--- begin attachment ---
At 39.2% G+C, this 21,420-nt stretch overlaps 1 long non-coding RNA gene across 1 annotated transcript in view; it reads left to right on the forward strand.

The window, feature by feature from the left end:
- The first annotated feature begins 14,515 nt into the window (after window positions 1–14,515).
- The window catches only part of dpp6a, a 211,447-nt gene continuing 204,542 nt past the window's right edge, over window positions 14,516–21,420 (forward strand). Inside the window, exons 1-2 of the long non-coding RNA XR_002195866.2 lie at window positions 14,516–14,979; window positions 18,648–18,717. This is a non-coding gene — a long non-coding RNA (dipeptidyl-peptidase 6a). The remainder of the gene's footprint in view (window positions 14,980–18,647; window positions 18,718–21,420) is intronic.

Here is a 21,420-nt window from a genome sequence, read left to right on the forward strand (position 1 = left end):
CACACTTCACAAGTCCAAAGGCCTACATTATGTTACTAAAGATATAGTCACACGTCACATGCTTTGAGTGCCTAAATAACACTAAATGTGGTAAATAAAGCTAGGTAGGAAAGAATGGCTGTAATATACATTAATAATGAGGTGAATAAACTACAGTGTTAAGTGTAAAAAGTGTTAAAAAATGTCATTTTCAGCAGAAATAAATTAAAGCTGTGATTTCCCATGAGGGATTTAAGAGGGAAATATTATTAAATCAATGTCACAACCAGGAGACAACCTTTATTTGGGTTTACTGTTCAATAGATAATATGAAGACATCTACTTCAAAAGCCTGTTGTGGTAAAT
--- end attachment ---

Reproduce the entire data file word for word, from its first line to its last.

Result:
At 39.2% G+C, this 21,420-nt stretch overlaps 1 long non-coding RNA gene across 1 annotated transcript in view; it reads left to right on the forward strand.

The window, feature by feature from the left end:
- The first annotated feature begins 14,515 nt into the window (after window positions 1–14,515).
- The window catches only part of dpp6a, a 211,447-nt gene continuing 204,542 nt past the window's right edge, over window positions 14,516–21,420 (forward strand). Inside the window, exons 1-2 of the long non-coding RNA XR_002195866.2 lie at window positions 14,516–14,979; window positions 18,648–18,717. This is a non-coding gene — a long non-coding RNA (dipeptidyl-peptidase 6a). The remainder of the gene's footprint in view (window positions 14,980–18,647; window positions 18,718–21,420) is intronic.

Here is a 21,420-nt window from a genome sequence, read left to right on the forward strand (position 1 = left end):
CACACTTCACAAGTCCAAAGGCCTACATTATGTTACTAAAGATATAGTCACACGTCACATGCTTTGAGTGCCTAAATAACACTAAATGTGGTAAATAAAGCTAGGTAGGAAAGAATGGCTGTAATATACATTAATAATGAGGTGAATAAACTACAGTGTTAAGTGTAAAAAGTGTTAAAAAATGTCATTTTCAGCAGAAATAAATTAAAGCTGTGATTTCCCATGAGGGATTTAAGAGGGAAATATTATTAAATCAATGTCACAACCAGGAGACAACCTTTATTTGGGTTTACTGTTCAATAGATAATATGAAGACATCTACTTCAAAAGCCTGTTGTGGTAAAT